By Joseph Ax
(Reuters) - Presumptive Democratic presidential nominee Joe Biden's campaign on Tuesday criticized U.S. Senate Republicans for blocking legislation to require campaigns to report offers of foreign election help to the FBI, saying it could open the door to interference in the 2020 contest.
Senator Mark Warner, the ranking Democrat on the Senate Intelligence Committee, said Republicans had stripped language he added to an intelligence bill intended to prevent actions like those by Russia that U.S. intelligence services concluded were an attempt to undercut Republican President Donald Trump's rival in the 2016 campaign.
"This action today can only raise questions about partisan motivation in leaving open the channels for hostile foreign government intervention in our election process," Biden campaign spokesman Andrew Bates said in a statement.
U.S. law already makes it illegal for campaigns to accept anything of value from foreign sources. Warner's measure would have compelled them to disclose any offers of aid from a foreign national.
Warner said Republican leaders removed the provision ahead of a Senate debate on the intelligence bill, which is being incorporated into the annual National Defense Authorization Act that sets defense policy.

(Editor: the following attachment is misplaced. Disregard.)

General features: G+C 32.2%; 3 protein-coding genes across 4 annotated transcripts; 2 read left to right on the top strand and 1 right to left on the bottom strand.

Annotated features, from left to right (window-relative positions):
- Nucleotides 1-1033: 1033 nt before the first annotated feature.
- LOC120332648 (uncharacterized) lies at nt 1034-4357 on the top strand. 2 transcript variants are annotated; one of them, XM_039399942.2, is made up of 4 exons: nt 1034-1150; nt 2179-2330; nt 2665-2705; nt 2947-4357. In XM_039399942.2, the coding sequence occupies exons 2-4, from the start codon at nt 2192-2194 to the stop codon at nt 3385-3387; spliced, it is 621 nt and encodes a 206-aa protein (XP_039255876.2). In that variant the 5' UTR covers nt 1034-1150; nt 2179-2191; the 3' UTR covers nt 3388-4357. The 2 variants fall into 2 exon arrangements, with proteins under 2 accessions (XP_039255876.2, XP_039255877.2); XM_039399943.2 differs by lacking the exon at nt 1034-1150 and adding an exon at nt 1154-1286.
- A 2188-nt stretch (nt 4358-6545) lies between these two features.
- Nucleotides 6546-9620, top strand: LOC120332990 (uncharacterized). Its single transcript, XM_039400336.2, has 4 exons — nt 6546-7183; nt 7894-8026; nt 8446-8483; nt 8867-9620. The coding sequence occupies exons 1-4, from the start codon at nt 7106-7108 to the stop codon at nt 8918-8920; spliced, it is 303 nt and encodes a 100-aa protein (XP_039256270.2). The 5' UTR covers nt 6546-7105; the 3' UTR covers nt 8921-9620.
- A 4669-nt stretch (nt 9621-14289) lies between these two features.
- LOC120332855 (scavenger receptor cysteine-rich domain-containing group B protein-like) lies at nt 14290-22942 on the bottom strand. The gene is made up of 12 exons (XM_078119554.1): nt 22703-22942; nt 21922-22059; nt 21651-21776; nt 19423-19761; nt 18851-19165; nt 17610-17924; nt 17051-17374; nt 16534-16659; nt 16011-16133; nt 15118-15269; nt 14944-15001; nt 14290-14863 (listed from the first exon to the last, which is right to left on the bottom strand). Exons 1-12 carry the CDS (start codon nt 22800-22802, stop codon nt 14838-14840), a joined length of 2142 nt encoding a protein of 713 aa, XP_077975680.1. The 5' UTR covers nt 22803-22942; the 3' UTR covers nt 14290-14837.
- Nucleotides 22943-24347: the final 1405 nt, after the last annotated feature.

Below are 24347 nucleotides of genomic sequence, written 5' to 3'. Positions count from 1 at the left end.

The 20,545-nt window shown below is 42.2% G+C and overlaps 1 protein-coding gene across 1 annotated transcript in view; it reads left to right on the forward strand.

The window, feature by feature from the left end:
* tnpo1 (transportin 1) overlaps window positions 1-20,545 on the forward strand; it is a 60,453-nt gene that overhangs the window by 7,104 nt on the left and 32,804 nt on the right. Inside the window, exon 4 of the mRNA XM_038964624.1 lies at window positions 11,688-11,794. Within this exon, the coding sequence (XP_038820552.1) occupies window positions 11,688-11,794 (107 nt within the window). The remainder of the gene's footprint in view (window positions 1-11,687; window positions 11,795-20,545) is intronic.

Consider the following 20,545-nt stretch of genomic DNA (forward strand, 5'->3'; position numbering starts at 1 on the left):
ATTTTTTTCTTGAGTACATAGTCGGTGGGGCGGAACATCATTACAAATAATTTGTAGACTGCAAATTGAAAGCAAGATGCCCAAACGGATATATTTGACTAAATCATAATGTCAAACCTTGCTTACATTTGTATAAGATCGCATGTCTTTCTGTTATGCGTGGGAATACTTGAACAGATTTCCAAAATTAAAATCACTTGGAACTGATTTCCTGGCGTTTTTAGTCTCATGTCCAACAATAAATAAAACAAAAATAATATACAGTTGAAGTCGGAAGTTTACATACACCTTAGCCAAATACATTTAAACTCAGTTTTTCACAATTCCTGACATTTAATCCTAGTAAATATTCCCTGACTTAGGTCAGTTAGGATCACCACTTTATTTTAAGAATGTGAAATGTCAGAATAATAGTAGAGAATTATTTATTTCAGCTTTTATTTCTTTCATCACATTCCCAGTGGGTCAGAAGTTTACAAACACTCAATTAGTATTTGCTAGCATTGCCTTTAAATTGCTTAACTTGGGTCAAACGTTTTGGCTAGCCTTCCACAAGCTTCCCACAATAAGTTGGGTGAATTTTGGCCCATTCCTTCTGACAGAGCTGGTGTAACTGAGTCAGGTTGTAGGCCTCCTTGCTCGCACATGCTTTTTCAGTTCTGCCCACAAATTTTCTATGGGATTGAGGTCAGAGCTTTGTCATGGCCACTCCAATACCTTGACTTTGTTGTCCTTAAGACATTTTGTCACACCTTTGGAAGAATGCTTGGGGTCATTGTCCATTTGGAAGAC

A spokesman for Senator Marco Rubio, the intelligence committee's interim chair, did not immediately respond to a request for comment.
Multiple U.S. intelligence agencies found that Russia acted to help Trump, a charge that Russia denies and Trump has repeatedly labeled a "hoax."
Bates also noted recent reports that the Trump administration took no action against Russia despite intelligence suggesting it paid bounties to Taliban insurgents in Afghanistan to kill U.S. troops.
Trump has said he was not briefed on the bounty allegations.
Warner first introduced the legislation last year after Special Counsel Robert Mueller's investigation into Russian interference. The measure was then blocked by Republican Senator Marsha Blackburn, who called it a "stunt."
(Reporting by Joseph Ax; Editing by Scott Malone and Cynthia Osterman)